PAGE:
Why the In-N-Out Spilled Coffee Lawsuit Isn’t Frivolous
In lawsuits involving coffee burn victims, the media’s armchair lawyering isn’t remotely helpful. Instead of seeing coffee burn victims as lawsuit happy bandits, news pundits should should take a moment to better understand how the law works in these cases.
Anyone remember the 1992 McDonalds coffee case? As a quick refresher, that case involved a 79 year old Stella Liebeck, who spilled coffee around her thighs while attempting to put cream and sugar in it. Despite 700 previous complaints, McDonalds never reduced the temperature of their coffee before Ms. Liebeck brought her case. She stayed at the hospital for eight days and had to undergo skin grafts. Liebeck never sued anyone before, but her attorney convinced a court to award $640,000 in damages total. McDonalds, who had rejected previous settlement offers, made a secret settlement deal with Liebeck to avoid appeals.
In 2014, it might be In-N-Out’s turn to go through a hot coffee case. On April 1st, 2013, Hedy Chen and a friend visited an Oakland In-N-Out. Chen’s suit alleges that the coffee was so hot that Chen dropped the coffee on her thighs and lap when the employee handed the paper cup to her. Chen, who was wearing shorts, screamed for 911.
Chen alleges that the drive-through attendant refused, citing company policy. Instead, the employee gave her a bag of ice and told her to move her car for the next customer. Chen’s friend called 911 instead. Chen’s attorney claims she received second degree burns. The burns left scars on her, which are still there today.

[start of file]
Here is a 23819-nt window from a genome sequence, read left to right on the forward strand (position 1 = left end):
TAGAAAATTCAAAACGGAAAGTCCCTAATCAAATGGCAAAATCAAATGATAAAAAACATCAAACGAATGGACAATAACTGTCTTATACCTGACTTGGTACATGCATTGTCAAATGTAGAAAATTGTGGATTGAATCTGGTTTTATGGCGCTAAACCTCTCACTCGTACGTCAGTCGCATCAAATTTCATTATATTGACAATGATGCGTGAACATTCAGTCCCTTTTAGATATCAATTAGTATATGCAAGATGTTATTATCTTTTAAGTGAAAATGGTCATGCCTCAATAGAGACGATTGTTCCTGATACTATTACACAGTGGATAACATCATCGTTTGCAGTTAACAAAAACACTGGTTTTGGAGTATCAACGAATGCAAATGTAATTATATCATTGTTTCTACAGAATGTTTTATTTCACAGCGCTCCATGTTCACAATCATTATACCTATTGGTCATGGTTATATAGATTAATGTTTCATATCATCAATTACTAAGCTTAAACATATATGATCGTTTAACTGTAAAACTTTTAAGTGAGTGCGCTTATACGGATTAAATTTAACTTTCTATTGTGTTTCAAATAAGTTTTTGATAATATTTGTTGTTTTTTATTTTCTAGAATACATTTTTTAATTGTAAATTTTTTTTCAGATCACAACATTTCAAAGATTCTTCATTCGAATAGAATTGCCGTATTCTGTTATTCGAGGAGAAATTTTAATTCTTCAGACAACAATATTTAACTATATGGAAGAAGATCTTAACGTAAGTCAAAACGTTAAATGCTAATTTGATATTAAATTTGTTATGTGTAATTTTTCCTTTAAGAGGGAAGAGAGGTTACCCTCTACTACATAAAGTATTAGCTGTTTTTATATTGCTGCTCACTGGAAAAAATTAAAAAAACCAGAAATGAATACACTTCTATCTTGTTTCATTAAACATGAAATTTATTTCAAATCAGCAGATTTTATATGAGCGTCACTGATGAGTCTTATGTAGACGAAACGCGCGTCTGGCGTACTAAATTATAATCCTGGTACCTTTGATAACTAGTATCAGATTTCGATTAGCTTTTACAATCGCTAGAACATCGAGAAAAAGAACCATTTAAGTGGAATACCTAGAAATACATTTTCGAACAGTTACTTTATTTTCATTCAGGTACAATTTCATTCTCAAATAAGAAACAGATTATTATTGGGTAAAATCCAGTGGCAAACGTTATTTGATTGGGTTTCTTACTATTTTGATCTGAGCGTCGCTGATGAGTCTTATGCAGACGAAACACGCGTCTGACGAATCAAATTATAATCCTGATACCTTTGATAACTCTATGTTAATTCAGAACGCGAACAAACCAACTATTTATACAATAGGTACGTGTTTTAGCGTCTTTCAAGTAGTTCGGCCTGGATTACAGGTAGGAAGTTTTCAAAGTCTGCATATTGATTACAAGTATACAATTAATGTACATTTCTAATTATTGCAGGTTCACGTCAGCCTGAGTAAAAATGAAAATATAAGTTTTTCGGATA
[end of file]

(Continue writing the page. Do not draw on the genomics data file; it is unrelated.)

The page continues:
The Justice System Takes Personal Responsibility into Account
The media wants to blame the victims for the coffee spills. The logic is that if they spilled the coffee, it’s their fault. The plaintiffs, the parties bringing the suit, merely want to profit from a lawsuit happy culture. Nobody wants to take responsibility for their own actions and the legal system rewards that behavior.
That is a simplistic and flawed way of looking at the cases. Both New Mexico and California, where Liebeck and Chen were burned, follow a “pure comparative negligence” system when awarding damages to plaintiffs. In English, this means that the court assigns each party a percentage of the responsibility for the accident. The plaintiff in a personal injury case receives money based on his or her injuries, minus his or her percentage of the responsibility. For example, Liebeck was given $200,000 for her hospital stay, skin grafts, and her daughter’s lost wages due to missed work while nursing her mother. The jury found Liebeck 20% liable for her injuries, so the award was reduced to $160,000.
In the McDonalds case, Liebeck was considered 20% responsible for her injuries. The comparative negligence defense recognizes that people do stupid things. If a plaintiff is judged to be 100% responsible, the plaintiff won’t receive anything. Conversely, under the “all or nothing” approach that the media seems to prefer, a defendant who is 99% responsible for an accident wouldn’t have to pay a penny if the victim is 1% responsible for his or her injuries.
Even if Chen was 100% responsible for her own burns, I doubt In-N-Out would point the finger at her so quickly. Comparative negligence is an affirmative defense. This means that In-N-Out would admit some fault, but then say that Chen’s behavior was worse. In-N-Out will claim, and their vice president already claims, that there is no company policy which would have prevented Chen from seeking help.
If In-N-Out researched the McDonalds case, In-N-Out might claim that the company’s policies did not contribute to the burns. Their vice president says “In-N-Out Burger associates are authorized to assist our customers and to call 911 in emergency situations.” In-N-Out might claim they had a policy in place and therefore they did nothing wrong. This is very different from comparative negligence. The affirmative defense means finger pointing, but the company might still have to pay. If In-N-Out argues that the company did not breach their legal responsibilities though, they wouldn’t be liable for Chen’s burns at all.